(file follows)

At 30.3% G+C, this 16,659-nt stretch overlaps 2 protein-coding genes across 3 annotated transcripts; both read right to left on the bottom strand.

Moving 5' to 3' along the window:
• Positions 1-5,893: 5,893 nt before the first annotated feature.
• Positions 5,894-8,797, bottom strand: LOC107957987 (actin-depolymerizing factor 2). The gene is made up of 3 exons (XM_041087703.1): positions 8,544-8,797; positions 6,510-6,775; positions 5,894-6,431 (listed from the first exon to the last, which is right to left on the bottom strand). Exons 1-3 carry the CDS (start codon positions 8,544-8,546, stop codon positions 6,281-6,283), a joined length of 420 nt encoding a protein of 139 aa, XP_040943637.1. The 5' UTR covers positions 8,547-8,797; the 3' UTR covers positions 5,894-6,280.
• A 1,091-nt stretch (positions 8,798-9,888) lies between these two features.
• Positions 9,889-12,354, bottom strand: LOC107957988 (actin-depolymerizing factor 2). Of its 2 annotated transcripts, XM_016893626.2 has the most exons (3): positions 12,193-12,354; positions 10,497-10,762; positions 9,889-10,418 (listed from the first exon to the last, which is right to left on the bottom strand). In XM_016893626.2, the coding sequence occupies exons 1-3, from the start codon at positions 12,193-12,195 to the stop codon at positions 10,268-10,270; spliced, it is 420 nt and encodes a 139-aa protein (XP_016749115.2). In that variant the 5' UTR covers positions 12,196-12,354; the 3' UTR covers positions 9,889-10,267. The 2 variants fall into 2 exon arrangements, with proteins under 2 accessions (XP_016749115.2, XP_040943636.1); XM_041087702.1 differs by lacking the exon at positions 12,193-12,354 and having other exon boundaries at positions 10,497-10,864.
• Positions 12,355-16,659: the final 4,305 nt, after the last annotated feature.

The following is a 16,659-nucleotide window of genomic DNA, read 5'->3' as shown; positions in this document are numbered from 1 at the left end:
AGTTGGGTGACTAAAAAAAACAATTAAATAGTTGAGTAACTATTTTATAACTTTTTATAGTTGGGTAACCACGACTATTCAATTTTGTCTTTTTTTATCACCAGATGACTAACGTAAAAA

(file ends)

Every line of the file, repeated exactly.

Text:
At 30.3% G+C, this 16,659-nt stretch overlaps 2 protein-coding genes across 3 annotated transcripts; both read right to left on the bottom strand.

Moving 5' to 3' along the window:
• Positions 1-5,893: 5,893 nt before the first annotated feature.
• Positions 5,894-8,797, bottom strand: LOC107957987 (actin-depolymerizing factor 2). The gene is made up of 3 exons (XM_041087703.1): positions 8,544-8,797; positions 6,510-6,775; positions 5,894-6,431 (listed from the first exon to the last, which is right to left on the bottom strand). Exons 1-3 carry the CDS (start codon positions 8,544-8,546, stop codon positions 6,281-6,283), a joined length of 420 nt encoding a protein of 139 aa, XP_040943637.1. The 5' UTR covers positions 8,547-8,797; the 3' UTR covers positions 5,894-6,280.
• A 1,091-nt stretch (positions 8,798-9,888) lies between these two features.
• Positions 9,889-12,354, bottom strand: LOC107957988 (actin-depolymerizing factor 2). Of its 2 annotated transcripts, XM_016893626.2 has the most exons (3): positions 12,193-12,354; positions 10,497-10,762; positions 9,889-10,418 (listed from the first exon to the last, which is right to left on the bottom strand). In XM_016893626.2, the coding sequence occupies exons 1-3, from the start codon at positions 12,193-12,195 to the stop codon at positions 10,268-10,270; spliced, it is 420 nt and encodes a 139-aa protein (XP_016749115.2). In that variant the 5' UTR covers positions 12,196-12,354; the 3' UTR covers positions 9,889-10,267. The 2 variants fall into 2 exon arrangements, with proteins under 2 accessions (XP_016749115.2, XP_040943636.1); XM_041087702.1 differs by lacking the exon at positions 12,193-12,354 and having other exon boundaries at positions 10,497-10,864.
• Positions 12,355-16,659: the final 4,305 nt, after the last annotated feature.

The following is a 16,659-nucleotide window of genomic DNA, read 5'->3' as shown; positions in this document are numbered from 1 at the left end:
AGTTGGGTGACTAAAAAAAACAATTAAATAGTTGAGTAACTATTTTATAACTTTTTATAGTTGGGTAACCACGACTATTCAATTTTGTCTTTTTTTATCACCAGATGACTAACGTAAAAA